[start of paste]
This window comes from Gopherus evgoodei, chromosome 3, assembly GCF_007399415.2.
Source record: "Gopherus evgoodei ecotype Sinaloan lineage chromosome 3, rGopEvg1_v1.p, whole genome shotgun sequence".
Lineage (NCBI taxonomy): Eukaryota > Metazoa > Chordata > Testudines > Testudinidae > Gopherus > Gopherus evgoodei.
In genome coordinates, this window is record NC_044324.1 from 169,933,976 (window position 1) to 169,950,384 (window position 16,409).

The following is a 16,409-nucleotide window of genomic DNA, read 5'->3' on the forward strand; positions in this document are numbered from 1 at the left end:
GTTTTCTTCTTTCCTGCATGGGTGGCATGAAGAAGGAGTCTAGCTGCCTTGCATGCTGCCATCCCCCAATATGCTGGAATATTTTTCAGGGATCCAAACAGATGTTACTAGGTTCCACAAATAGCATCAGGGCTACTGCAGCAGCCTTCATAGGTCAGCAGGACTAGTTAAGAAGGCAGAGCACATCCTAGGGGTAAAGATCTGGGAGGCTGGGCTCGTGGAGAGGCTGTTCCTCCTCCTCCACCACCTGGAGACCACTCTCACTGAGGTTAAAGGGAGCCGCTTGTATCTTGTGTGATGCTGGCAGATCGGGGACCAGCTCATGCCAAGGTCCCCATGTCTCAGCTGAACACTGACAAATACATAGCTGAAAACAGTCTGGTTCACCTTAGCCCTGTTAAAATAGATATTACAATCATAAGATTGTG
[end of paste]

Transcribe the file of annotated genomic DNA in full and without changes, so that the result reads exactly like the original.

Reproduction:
This window comes from Gopherus evgoodei, chromosome 3, assembly GCF_007399415.2.
Source record: "Gopherus evgoodei ecotype Sinaloan lineage chromosome 3, rGopEvg1_v1.p, whole genome shotgun sequence".
Lineage (NCBI taxonomy): Eukaryota > Metazoa > Chordata > Testudines > Testudinidae > Gopherus > Gopherus evgoodei.
In genome coordinates, this window is record NC_044324.1 from 169,933,976 (window position 1) to 169,950,384 (window position 16,409).

The following is a 16,409-nucleotide window of genomic DNA, read 5'->3' on the forward strand; positions in this document are numbered from 1 at the left end:
GTTTTCTTCTTTCCTGCATGGGTGGCATGAAGAAGGAGTCTAGCTGCCTTGCATGCTGCCATCCCCCAATATGCTGGAATATTTTTCAGGGATCCAAACAGATGTTACTAGGTTCCACAAATAGCATCAGGGCTACTGCAGCAGCCTTCATAGGTCAGCAGGACTAGTTAAGAAGGCAGAGCACATCCTAGGGGTAAAGATCTGGGAGGCTGGGCTCGTGGAGAGGCTGTTCCTCCTCCTCCACCACCTGGAGACCACTCTCACTGAGGTTAAAGGGAGCCGCTTGTATCTTGTGTGATGCTGGCAGATCGGGGACCAGCTCATGCCAAGGTCCCCATGTCTCAGCTGAACACTGACAAATACATAGCTGAAAACAGTCTGGTTCACCTTAGCCCTGTTAAAATAGATATTACAATCATAAGATTGTG